state, county and municipal police officer into an enforcer
of federal immigration law.
According to Hough, the main difference between the final
version of the Support Our Law Enforcement Act as signed
into law in Arizona and the Sanctuary Cities Act that ALEC
is promoting across the country is that the ALEC legislation
carries more stringent penalties under the criminal trespass
section than the Arizona law.
Under the Sanctuary Cities Act’s criminal trespassing provision,
first offences are still Class 1 misdemeanors, but there
is no 20- to 30-day cap on incarceration as the final version
of Arizona’s S.B. 1070 provides. Additionally, the Arizona
legislation classifies subsequent offenses as misdemeanors
and the Sanctuary Cities Act classifies repeat offenses
as felonies, which carry lengthier terms of incarceration.
Questions of justice aside, the immigration dragnet created
by S.B. 1070 in Arizona and the Sanctuary Cities Act will
greatly increase the numbers of undocumented residents who
are arrested and jailed. And that bodes well for the bottom
lines of private detention corporations such as CCA and
Geo Group. (Neither Geo Group nor CCA responded to repeated
requests for comment.)
Over the past decade, the private-prison industry has increasingly
shifted its attention to the burgeoning fields of undocumented
and criminal alien detention. From January 2008 to April
2010, CCA spent $4.4 million lobbying the Department of
Homeland Security, Immigrations and Customs Enforcement
(ICE), the Office of the Federal Detention Trustee, the
Office of Budget Management, the Bureau of Prisons, and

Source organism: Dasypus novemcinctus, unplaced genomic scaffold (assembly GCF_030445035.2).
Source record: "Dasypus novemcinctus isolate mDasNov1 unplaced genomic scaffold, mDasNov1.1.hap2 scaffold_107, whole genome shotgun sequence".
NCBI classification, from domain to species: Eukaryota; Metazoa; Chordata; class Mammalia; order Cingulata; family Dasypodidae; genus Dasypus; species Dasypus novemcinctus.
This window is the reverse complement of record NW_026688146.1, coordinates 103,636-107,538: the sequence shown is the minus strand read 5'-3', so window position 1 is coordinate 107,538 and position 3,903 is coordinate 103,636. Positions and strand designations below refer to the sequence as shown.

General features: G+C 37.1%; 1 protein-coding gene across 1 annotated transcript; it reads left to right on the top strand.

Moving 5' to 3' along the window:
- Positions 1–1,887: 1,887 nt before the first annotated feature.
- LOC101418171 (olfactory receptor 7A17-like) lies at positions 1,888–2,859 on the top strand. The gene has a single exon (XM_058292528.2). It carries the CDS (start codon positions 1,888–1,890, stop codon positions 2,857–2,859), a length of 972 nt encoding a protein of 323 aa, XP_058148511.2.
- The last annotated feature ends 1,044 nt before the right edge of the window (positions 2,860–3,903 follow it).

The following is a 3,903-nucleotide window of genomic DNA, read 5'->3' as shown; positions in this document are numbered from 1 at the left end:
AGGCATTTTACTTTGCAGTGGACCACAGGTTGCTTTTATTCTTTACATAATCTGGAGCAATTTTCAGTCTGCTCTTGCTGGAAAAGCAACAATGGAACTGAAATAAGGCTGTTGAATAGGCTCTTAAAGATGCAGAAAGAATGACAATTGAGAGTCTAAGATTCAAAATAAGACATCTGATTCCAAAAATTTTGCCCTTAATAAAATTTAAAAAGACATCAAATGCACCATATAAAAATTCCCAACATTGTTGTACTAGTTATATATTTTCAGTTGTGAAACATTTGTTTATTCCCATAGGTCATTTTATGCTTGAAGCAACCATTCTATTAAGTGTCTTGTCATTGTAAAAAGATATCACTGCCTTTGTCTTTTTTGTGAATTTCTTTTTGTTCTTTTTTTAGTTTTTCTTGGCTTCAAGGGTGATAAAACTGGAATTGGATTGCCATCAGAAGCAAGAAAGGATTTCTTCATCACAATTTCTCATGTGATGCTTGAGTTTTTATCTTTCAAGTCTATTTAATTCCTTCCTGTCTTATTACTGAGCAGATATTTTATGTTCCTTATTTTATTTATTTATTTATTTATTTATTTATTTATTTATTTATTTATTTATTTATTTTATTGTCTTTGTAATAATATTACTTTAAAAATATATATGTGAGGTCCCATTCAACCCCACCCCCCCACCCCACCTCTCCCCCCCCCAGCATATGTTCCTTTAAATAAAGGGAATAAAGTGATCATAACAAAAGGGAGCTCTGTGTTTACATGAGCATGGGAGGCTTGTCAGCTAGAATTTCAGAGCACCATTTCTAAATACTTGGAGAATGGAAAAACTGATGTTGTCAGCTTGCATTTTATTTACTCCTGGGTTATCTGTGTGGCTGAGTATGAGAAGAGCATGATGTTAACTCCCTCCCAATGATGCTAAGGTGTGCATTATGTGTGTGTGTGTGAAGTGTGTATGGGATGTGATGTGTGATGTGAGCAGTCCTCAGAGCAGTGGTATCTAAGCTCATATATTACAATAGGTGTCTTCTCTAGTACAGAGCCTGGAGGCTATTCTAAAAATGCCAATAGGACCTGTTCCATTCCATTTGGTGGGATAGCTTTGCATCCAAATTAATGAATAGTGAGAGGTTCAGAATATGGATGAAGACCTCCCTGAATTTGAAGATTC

both houses of Congress. Of the 43 lobbying disclosure reports
CCA filed during this period, only five do not expressly
state intent to monitor or influence immigration reform
policy or gain Homeland Security or ICE appropriations.
Looking at the numbers, it is easy to see why the private-prison
industry is eager to expand into immigrant detentions. According
to ICE Public Affairs Officer Gillian Brigham, in fiscal
year 2009, ICE detained 383,524 individuals, with an average
daily prisoner population of 32,098 spread across the nation’s
270 immigrant detention centers.
Due to the rising numbers of immigrant detentions in recent
years, coupled with the rising tide of economic shortfalls
at both the state and federal level (ICE reported a $140
million budget deficit for fiscal year 2010), ICE has farmed
out the operations of many of these facilities to either
county operators under intergovernment service agreements
(IGSAs) or to private-prison contractors who operate the
facilities on a per diem, per inmate basis.
Currently, seven of these facilities are “contract detention